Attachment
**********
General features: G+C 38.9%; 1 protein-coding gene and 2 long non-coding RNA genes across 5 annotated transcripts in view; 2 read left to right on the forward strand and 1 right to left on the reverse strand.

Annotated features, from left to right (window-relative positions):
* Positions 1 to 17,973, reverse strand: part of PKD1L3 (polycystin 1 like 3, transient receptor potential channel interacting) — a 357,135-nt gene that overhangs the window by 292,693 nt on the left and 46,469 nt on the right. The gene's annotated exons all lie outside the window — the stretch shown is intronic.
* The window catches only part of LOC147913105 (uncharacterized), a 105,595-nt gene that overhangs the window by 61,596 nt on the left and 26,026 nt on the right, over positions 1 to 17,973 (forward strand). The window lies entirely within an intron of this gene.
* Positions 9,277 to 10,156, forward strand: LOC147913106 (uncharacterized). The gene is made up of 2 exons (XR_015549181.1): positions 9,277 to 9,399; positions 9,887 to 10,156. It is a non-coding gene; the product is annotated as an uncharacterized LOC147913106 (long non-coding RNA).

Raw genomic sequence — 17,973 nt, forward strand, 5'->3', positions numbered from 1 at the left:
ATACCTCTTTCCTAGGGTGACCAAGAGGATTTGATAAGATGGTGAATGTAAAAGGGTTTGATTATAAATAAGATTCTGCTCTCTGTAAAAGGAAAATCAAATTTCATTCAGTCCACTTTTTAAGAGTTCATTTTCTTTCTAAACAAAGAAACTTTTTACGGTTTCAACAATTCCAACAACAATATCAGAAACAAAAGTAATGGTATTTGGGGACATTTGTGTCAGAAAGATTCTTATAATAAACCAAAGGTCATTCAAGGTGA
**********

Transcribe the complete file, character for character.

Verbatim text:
General features: G+C 38.9%; 1 protein-coding gene and 2 long non-coding RNA genes across 5 annotated transcripts in view; 2 read left to right on the forward strand and 1 right to left on the reverse strand.

Annotated features, from left to right (window-relative positions):
* Positions 1 to 17,973, reverse strand: part of PKD1L3 (polycystin 1 like 3, transient receptor potential channel interacting) — a 357,135-nt gene that overhangs the window by 292,693 nt on the left and 46,469 nt on the right. The gene's annotated exons all lie outside the window — the stretch shown is intronic.
* The window catches only part of LOC147913105 (uncharacterized), a 105,595-nt gene that overhangs the window by 61,596 nt on the left and 26,026 nt on the right, over positions 1 to 17,973 (forward strand). The window lies entirely within an intron of this gene.
* Positions 9,277 to 10,156, forward strand: LOC147913106 (uncharacterized). The gene is made up of 2 exons (XR_015549181.1): positions 9,277 to 9,399; positions 9,887 to 10,156. It is a non-coding gene; the product is annotated as an uncharacterized LOC147913106 (long non-coding RNA).

Raw genomic sequence — 17,973 nt, forward strand, 5'->3', positions numbered from 1 at the left:
ATACCTCTTTCCTAGGGTGACCAAGAGGATTTGATAAGATGGTGAATGTAAAAGGGTTTGATTATAAATAAGATTCTGCTCTCTGTAAAAGGAAAATCAAATTTCATTCAGTCCACTTTTTAAGAGTTCATTTTCTTTCTAAACAAAGAAACTTTTTACGGTTTCAACAATTCCAACAACAATATCAGAAACAAAAGTAATGGTATTTGGGGACATTTGTGTCAGAAAGATTCTTATAATAAACCAAAGGTCATTCAAGGTGA